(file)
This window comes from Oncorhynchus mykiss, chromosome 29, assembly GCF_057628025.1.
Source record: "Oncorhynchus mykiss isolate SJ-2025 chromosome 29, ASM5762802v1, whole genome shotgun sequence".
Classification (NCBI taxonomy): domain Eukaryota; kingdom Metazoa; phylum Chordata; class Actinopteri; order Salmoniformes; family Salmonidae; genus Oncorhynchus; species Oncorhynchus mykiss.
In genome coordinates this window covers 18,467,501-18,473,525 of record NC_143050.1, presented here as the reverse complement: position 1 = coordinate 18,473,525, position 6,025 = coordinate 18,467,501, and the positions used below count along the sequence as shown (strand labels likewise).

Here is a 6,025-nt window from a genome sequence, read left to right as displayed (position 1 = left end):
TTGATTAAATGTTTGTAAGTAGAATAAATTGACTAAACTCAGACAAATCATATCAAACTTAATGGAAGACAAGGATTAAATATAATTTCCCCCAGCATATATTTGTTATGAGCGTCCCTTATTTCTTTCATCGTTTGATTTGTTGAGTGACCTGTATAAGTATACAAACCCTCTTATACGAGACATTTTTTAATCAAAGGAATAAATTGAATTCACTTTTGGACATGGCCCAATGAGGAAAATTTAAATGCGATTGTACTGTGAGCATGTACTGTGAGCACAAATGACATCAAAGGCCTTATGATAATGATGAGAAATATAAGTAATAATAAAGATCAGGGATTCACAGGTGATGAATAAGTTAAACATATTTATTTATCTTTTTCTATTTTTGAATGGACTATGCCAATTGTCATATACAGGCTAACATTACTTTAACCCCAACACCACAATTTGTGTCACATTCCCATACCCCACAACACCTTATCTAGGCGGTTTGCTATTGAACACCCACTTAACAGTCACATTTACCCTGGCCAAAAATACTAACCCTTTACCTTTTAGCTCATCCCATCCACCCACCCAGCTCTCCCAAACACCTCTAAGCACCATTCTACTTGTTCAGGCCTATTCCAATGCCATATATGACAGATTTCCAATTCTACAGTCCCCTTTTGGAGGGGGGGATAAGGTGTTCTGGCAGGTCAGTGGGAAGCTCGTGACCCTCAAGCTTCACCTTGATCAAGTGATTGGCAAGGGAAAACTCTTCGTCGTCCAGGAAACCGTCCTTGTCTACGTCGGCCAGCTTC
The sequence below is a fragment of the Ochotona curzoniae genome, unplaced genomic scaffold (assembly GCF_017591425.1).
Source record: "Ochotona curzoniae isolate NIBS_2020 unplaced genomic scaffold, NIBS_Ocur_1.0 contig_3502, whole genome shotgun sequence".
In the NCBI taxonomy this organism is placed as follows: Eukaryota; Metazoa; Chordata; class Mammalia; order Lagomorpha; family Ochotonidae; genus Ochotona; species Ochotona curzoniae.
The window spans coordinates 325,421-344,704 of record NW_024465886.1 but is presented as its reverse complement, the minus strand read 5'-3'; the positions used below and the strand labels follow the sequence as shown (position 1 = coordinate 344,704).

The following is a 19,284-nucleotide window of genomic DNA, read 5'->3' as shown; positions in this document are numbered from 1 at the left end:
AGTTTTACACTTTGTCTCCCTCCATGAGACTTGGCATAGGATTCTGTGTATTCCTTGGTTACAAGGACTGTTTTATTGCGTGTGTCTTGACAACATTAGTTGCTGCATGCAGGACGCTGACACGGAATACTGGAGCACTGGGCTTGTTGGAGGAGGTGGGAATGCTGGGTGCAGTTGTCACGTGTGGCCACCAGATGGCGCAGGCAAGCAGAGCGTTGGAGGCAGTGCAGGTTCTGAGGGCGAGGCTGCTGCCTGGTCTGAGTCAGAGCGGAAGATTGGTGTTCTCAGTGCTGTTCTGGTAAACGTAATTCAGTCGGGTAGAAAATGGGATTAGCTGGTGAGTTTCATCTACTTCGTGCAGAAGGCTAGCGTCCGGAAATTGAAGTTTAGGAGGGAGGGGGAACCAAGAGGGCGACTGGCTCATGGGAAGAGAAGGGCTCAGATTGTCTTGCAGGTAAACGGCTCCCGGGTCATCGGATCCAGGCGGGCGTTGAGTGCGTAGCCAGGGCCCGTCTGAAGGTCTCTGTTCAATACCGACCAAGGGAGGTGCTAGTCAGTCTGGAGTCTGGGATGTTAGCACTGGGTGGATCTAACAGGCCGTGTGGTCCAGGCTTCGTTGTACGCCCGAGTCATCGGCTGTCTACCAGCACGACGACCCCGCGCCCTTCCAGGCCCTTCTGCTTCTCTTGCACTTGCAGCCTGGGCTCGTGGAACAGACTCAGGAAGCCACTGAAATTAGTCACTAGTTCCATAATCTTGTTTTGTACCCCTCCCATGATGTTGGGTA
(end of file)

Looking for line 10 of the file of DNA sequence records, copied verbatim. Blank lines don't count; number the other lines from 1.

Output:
The window spans coordinates 325,421-344,704 of record NW_024465886.1 but is presented as its reverse complement, the minus strand read 5'-3'; the positions used below and the strand labels follow the sequence as shown (position 1 = coordinate 344,704).